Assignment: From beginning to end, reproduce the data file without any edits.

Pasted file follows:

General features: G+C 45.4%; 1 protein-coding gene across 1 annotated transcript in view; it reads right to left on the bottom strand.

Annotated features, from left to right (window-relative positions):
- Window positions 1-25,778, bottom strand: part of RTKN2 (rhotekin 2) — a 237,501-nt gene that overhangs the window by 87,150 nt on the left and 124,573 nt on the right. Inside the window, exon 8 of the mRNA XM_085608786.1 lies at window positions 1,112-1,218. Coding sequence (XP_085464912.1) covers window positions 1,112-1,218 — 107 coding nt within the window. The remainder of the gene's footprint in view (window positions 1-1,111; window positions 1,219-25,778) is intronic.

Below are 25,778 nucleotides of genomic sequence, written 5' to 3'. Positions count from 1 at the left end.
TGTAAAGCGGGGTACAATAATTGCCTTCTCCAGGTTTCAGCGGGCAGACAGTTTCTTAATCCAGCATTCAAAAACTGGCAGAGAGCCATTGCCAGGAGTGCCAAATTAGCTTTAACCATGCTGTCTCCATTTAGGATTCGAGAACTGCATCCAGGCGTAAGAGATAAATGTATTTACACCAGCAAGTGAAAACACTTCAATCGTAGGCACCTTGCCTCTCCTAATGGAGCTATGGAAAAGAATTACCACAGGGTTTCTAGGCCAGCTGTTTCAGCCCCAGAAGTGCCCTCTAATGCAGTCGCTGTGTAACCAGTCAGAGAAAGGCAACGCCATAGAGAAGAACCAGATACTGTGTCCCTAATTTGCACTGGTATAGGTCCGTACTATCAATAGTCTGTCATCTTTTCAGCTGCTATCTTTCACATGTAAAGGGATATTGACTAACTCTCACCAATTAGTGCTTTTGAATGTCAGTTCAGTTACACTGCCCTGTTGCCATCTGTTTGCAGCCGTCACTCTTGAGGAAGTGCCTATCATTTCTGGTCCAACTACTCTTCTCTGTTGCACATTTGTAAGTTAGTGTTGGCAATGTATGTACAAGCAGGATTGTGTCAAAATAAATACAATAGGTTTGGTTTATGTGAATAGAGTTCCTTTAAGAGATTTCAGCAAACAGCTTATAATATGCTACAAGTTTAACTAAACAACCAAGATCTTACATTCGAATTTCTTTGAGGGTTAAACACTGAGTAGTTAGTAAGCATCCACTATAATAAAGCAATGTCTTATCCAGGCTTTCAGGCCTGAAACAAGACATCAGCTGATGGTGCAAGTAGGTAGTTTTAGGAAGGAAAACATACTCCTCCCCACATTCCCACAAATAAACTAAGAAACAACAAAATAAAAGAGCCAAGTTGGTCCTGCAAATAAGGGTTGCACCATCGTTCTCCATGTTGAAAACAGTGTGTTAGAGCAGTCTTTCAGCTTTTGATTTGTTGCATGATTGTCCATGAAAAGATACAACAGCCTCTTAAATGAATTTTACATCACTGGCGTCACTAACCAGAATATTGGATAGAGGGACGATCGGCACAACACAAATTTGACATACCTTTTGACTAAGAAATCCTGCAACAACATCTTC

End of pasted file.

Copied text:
General features: G+C 45.4%; 1 protein-coding gene across 1 annotated transcript in view; it reads right to left on the bottom strand.

Annotated features, from left to right (window-relative positions):
- Window positions 1-25,778, bottom strand: part of RTKN2 (rhotekin 2) — a 237,501-nt gene that overhangs the window by 87,150 nt on the left and 124,573 nt on the right. Inside the window, exon 8 of the mRNA XM_085608786.1 lies at window positions 1,112-1,218. Coding sequence (XP_085464912.1) covers window positions 1,112-1,218 — 107 coding nt within the window. The remainder of the gene's footprint in view (window positions 1-1,111; window positions 1,219-25,778) is intronic.

Below are 25,778 nucleotides of genomic sequence, written 5' to 3'. Positions count from 1 at the left end.
TGTAAAGCGGGGTACAATAATTGCCTTCTCCAGGTTTCAGCGGGCAGACAGTTTCTTAATCCAGCATTCAAAAACTGGCAGAGAGCCATTGCCAGGAGTGCCAAATTAGCTTTAACCATGCTGTCTCCATTTAGGATTCGAGAACTGCATCCAGGCGTAAGAGATAAATGTATTTACACCAGCAAGTGAAAACACTTCAATCGTAGGCACCTTGCCTCTCCTAATGGAGCTATGGAAAAGAATTACCACAGGGTTTCTAGGCCAGCTGTTTCAGCCCCAGAAGTGCCCTCTAATGCAGTCGCTGTGTAACCAGTCAGAGAAAGGCAACGCCATAGAGAAGAACCAGATACTGTGTCCCTAATTTGCACTGGTATAGGTCCGTACTATCAATAGTCTGTCATCTTTTCAGCTGCTATCTTTCACATGTAAAGGGATATTGACTAACTCTCACCAATTAGTGCTTTTGAATGTCAGTTCAGTTACACTGCCCTGTTGCCATCTGTTTGCAGCCGTCACTCTTGAGGAAGTGCCTATCATTTCTGGTCCAACTACTCTTCTCTGTTGCACATTTGTAAGTTAGTGTTGGCAATGTATGTACAAGCAGGATTGTGTCAAAATAAATACAATAGGTTTGGTTTATGTGAATAGAGTTCCTTTAAGAGATTTCAGCAAACAGCTTATAATATGCTACAAGTTTAACTAAACAACCAAGATCTTACATTCGAATTTCTTTGAGGGTTAAACACTGAGTAGTTAGTAAGCATCCACTATAATAAAGCAATGTCTTATCCAGGCTTTCAGGCCTGAAACAAGACATCAGCTGATGGTGCAAGTAGGTAGTTTTAGGAAGGAAAACATACTCCTCCCCACATTCCCACAAATAAACTAAGAAACAACAAAATAAAAGAGCCAAGTTGGTCCTGCAAATAAGGGTTGCACCATCGTTCTCCATGTTGAAAACAGTGTGTTAGAGCAGTCTTTCAGCTTTTGATTTGTTGCATGATTGTCCATGAAAAGATACAACAGCCTCTTAAATGAATTTTACATCACTGGCGTCACTAACCAGAATATTGGATAGAGGGACGATCGGCACAACACAAATTTGACATACCTTTTGACTAAGAAATCCTGCAACAACATCTTC